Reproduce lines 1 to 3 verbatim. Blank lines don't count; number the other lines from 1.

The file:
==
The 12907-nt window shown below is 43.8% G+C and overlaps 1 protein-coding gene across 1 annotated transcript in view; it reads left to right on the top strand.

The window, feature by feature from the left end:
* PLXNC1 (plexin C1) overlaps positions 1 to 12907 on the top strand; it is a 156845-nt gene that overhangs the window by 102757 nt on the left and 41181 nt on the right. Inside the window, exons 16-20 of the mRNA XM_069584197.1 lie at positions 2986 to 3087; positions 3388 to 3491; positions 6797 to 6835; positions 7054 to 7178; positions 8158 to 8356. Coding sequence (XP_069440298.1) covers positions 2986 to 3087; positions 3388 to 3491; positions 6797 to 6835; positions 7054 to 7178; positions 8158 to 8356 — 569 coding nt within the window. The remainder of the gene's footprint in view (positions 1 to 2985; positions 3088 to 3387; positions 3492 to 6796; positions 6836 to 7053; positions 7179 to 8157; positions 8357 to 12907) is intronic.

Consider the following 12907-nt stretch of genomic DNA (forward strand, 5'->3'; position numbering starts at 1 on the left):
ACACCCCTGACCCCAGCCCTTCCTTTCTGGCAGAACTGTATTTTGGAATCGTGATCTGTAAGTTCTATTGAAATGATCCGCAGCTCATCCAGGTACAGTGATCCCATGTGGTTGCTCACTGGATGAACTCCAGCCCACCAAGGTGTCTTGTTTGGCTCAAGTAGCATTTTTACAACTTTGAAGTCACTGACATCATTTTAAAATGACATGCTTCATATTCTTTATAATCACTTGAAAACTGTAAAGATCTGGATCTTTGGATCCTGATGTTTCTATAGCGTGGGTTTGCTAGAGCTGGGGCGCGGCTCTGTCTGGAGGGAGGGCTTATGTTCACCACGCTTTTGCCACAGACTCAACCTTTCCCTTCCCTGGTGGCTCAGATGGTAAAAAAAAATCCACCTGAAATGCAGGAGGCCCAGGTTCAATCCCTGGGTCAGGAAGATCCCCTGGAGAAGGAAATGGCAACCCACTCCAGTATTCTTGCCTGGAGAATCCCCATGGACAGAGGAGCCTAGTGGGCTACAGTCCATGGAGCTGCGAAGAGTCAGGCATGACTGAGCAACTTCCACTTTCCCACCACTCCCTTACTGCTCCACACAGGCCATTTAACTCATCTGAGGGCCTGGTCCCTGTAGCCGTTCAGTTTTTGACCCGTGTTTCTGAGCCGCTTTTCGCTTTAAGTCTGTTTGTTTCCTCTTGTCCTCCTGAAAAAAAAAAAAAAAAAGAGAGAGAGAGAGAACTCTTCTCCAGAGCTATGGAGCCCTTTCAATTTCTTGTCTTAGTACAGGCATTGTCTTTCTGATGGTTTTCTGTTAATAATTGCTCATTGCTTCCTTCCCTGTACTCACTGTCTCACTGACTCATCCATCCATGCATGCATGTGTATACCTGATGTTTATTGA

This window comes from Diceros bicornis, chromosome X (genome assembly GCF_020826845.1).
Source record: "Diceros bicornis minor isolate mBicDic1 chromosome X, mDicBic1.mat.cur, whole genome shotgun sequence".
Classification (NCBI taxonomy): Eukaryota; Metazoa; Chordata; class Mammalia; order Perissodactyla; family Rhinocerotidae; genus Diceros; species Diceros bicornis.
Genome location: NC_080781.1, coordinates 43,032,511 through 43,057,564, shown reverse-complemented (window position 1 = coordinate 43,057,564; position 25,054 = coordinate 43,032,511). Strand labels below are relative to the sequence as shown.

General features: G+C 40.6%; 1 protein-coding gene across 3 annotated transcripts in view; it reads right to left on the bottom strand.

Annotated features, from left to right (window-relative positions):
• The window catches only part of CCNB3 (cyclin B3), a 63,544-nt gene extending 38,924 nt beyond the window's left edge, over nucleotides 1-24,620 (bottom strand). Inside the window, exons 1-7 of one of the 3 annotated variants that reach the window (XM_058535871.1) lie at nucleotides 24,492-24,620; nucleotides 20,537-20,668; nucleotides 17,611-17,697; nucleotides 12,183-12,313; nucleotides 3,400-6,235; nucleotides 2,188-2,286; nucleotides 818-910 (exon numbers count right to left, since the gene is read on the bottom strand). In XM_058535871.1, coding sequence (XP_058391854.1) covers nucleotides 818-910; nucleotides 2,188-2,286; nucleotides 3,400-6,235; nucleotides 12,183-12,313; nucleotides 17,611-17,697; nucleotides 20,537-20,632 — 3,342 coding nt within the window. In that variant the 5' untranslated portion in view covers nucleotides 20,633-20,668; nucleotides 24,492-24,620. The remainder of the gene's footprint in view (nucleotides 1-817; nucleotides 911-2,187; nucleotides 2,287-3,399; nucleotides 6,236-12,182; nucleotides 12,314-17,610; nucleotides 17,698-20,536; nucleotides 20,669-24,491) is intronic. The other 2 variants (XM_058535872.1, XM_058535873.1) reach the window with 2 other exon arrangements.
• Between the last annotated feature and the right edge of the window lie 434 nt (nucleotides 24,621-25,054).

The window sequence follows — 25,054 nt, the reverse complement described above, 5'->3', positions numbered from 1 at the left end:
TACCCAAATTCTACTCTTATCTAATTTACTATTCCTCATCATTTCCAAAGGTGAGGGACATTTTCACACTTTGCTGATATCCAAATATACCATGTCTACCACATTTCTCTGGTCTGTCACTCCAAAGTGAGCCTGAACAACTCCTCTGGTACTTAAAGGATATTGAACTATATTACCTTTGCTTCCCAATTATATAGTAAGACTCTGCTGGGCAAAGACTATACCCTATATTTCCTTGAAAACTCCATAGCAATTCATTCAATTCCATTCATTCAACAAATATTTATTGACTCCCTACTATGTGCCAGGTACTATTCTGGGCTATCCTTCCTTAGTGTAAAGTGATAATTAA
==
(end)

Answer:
The 12907-nt window shown below is 43.8% G+C and overlaps 1 protein-coding gene across 1 annotated transcript in view; it reads left to right on the top strand.

The window, feature by feature from the left end:
* PLXNC1 (plexin C1) overlaps positions 1 to 12907 on the top strand; it is a 156845-nt gene that overhangs the window by 102757 nt on the left and 41181 nt on the right. Inside the window, exons 16-20 of the mRNA XM_069584197.1 lie at positions 2986 to 3087; positions 3388 to 3491; positions 6797 to 6835; positions 7054 to 7178; positions 8158 to 8356. Coding sequence (XP_069440298.1) covers positions 2986 to 3087; positions 3388 to 3491; positions 6797 to 6835; positions 7054 to 7178; positions 8158 to 8356 — 569 coding nt within the window. The remainder of the gene's footprint in view (positions 1 to 2985; positions 3088 to 3387; positions 3492 to 6796; positions 6836 to 7053; positions 7179 to 8157; positions 8357 to 12907) is intronic.